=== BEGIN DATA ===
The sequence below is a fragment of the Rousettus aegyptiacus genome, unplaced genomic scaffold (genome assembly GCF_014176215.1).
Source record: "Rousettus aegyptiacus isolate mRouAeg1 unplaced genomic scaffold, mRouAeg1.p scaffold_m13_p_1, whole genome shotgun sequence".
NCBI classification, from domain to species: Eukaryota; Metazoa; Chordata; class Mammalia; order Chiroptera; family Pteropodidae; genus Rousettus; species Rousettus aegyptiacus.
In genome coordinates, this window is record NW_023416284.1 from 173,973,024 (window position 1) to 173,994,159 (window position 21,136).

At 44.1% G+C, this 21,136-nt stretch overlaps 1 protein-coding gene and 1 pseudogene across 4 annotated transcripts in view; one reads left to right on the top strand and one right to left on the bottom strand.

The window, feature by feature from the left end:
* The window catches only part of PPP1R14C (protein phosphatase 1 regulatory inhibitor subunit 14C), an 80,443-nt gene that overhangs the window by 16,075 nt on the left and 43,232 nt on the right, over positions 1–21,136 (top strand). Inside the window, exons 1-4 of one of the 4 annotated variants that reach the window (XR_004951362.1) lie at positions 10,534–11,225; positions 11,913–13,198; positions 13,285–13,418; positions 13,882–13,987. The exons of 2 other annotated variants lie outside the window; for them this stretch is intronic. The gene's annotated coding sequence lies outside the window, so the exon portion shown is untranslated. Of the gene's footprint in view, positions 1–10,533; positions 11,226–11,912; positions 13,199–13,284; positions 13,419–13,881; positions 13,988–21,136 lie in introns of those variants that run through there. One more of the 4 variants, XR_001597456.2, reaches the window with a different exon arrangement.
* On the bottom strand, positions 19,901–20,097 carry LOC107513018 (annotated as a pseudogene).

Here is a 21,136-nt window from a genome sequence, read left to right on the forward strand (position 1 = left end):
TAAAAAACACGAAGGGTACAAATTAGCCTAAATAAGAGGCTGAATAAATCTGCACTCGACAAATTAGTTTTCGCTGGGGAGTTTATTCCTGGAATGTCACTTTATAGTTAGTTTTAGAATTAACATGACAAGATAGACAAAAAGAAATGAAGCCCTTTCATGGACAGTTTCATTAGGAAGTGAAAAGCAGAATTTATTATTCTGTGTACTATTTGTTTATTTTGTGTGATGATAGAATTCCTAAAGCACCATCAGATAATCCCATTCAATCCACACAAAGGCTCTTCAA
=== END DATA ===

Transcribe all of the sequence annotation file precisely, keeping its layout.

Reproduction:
The sequence below is a fragment of the Rousettus aegyptiacus genome, unplaced genomic scaffold (genome assembly GCF_014176215.1).
Source record: "Rousettus aegyptiacus isolate mRouAeg1 unplaced genomic scaffold, mRouAeg1.p scaffold_m13_p_1, whole genome shotgun sequence".
NCBI classification, from domain to species: Eukaryota; Metazoa; Chordata; class Mammalia; order Chiroptera; family Pteropodidae; genus Rousettus; species Rousettus aegyptiacus.
In genome coordinates, this window is record NW_023416284.1 from 173,973,024 (window position 1) to 173,994,159 (window position 21,136).

At 44.1% G+C, this 21,136-nt stretch overlaps 1 protein-coding gene and 1 pseudogene across 4 annotated transcripts in view; one reads left to right on the top strand and one right to left on the bottom strand.

The window, feature by feature from the left end:
* The window catches only part of PPP1R14C (protein phosphatase 1 regulatory inhibitor subunit 14C), an 80,443-nt gene that overhangs the window by 16,075 nt on the left and 43,232 nt on the right, over positions 1–21,136 (top strand). Inside the window, exons 1-4 of one of the 4 annotated variants that reach the window (XR_004951362.1) lie at positions 10,534–11,225; positions 11,913–13,198; positions 13,285–13,418; positions 13,882–13,987. The exons of 2 other annotated variants lie outside the window; for them this stretch is intronic. The gene's annotated coding sequence lies outside the window, so the exon portion shown is untranslated. Of the gene's footprint in view, positions 1–10,533; positions 11,226–11,912; positions 13,199–13,284; positions 13,419–13,881; positions 13,988–21,136 lie in introns of those variants that run through there. One more of the 4 variants, XR_001597456.2, reaches the window with a different exon arrangement.
* On the bottom strand, positions 19,901–20,097 carry LOC107513018 (annotated as a pseudogene).

Here is a 21,136-nt window from a genome sequence, read left to right on the forward strand (position 1 = left end):
TAAAAAACACGAAGGGTACAAATTAGCCTAAATAAGAGGCTGAATAAATCTGCACTCGACAAATTAGTTTTCGCTGGGGAGTTTATTCCTGGAATGTCACTTTATAGTTAGTTTTAGAATTAACATGACAAGATAGACAAAAAGAAATGAAGCCCTTTCATGGACAGTTTCATTAGGAAGTGAAAAGCAGAATTTATTATTCTGTGTACTATTTGTTTATTTTGTGTGATGATAGAATTCCTAAAGCACCATCAGATAATCCCATTCAATCCACACAAAGGCTCTTCAA